United States

22 Apr 2022

Zion woman claims she's being harrassed because she's Muslim: 'I just want them to stop'

This is a sacred time for Muslims across the world. Ramadan is in its third week and a north suburban woman had hoped to spend it in strengthening her faith, not worrying about her safety. "Stop putting your religious trash bags at my door. I am a Muslim and your trash won't change that," reads the sign on Zion resident Fahtima Abdul Fattah's door. They're directed toward the person, or persons, who she claims left anti-Muslim materials in a bag at her door at the Carmel House Apartments in Zion. "There was a lot of newspaper clippings about terrorism and suicide bombing and things like that," Abdul Fattah said. She said she discovered the most recent clippings on Monday morning. Abdul Fattah said she found similar materials at her door two other times, along with information about Christianity. This prompted her to move to a different floor of the building last year. "I don't know if this person is like stalking me to recruit me to be Christian or whatever their religion or if they're trying to do something to harm me," she said. read the complete article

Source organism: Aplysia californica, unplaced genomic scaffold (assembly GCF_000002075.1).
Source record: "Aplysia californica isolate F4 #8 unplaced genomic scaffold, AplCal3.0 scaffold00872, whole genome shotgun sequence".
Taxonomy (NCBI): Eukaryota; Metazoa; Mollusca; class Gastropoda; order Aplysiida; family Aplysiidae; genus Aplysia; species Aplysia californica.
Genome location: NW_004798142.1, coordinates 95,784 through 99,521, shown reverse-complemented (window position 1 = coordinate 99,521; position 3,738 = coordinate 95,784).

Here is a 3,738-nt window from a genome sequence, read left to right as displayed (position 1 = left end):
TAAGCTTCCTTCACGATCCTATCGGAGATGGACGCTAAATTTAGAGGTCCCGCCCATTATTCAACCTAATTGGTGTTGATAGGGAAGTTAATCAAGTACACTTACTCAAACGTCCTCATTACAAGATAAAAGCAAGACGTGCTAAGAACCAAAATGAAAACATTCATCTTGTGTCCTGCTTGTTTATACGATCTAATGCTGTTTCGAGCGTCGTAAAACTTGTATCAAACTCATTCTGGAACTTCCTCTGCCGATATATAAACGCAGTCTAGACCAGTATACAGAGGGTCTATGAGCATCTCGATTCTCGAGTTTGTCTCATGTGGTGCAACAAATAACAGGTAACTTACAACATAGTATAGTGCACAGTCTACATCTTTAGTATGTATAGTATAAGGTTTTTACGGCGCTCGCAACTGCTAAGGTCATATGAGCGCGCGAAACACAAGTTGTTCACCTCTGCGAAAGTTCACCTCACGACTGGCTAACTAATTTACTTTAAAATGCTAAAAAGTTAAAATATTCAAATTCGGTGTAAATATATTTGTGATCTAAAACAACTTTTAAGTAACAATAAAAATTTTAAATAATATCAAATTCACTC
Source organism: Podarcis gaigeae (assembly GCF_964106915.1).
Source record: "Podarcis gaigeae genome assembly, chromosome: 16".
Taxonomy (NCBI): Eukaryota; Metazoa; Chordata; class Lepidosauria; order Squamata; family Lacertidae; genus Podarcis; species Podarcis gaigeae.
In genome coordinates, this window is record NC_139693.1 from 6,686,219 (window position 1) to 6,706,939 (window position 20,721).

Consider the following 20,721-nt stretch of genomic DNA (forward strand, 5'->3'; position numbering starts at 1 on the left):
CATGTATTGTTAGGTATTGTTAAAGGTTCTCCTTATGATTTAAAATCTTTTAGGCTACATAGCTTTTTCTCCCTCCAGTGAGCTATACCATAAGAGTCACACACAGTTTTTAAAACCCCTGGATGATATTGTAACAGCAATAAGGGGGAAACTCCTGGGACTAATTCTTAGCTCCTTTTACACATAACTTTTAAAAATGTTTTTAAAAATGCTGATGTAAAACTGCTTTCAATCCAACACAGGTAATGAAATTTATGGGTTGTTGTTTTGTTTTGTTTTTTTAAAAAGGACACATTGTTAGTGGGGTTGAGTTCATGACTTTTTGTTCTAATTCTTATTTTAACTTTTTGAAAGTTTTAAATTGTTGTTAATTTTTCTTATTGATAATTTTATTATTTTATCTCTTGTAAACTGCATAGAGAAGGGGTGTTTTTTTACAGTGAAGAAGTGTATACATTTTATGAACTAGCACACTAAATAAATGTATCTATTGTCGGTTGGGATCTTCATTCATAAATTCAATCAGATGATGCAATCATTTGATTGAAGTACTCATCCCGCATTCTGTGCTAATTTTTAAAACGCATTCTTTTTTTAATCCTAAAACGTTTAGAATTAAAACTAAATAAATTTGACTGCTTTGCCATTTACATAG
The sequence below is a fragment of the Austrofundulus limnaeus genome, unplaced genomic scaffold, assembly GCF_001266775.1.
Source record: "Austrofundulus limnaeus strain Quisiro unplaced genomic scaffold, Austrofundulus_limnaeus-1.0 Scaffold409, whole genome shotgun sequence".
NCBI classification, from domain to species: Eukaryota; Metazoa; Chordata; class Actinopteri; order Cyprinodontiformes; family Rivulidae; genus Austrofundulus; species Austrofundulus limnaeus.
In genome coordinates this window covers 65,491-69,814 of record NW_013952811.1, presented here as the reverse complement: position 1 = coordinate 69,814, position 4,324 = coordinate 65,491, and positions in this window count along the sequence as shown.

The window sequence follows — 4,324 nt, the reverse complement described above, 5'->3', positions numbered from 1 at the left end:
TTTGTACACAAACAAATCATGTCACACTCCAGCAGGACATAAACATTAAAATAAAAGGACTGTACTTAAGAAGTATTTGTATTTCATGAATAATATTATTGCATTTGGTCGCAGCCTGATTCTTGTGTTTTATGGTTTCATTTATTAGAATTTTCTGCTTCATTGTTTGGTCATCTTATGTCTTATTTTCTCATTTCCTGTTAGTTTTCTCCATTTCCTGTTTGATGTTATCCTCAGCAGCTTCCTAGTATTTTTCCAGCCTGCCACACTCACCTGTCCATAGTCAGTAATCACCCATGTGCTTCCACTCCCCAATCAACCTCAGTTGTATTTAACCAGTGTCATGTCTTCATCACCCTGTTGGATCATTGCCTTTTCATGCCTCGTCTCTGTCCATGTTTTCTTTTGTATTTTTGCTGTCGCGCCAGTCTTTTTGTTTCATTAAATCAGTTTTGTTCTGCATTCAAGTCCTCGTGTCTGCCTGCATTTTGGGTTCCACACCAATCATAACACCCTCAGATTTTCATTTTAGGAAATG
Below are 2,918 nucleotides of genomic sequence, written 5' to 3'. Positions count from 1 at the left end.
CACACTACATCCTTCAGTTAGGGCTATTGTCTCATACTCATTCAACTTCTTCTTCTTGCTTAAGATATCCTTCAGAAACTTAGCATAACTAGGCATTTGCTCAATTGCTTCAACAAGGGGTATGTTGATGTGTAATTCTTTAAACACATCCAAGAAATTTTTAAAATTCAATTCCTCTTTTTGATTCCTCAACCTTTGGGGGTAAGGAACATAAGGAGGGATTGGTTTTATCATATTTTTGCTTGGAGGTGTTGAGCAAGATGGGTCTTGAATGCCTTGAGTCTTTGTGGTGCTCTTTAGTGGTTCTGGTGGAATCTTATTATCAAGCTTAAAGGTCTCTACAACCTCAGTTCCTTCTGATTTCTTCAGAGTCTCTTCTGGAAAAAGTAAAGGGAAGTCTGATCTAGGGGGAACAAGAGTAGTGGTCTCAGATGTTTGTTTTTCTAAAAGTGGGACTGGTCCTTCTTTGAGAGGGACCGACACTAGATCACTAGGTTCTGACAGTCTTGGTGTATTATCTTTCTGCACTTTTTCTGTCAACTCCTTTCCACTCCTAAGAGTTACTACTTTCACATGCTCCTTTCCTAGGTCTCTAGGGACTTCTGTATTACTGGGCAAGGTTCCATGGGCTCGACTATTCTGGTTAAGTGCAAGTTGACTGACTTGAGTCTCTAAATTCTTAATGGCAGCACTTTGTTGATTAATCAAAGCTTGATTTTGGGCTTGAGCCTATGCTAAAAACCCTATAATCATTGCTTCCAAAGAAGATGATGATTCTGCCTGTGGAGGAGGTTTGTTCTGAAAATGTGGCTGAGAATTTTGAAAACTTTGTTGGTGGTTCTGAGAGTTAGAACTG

22 Apr 2022

The Equity Talk: Muslim women say their voices aren't heard in the workplace. That's a massive problem corporate execs need to address.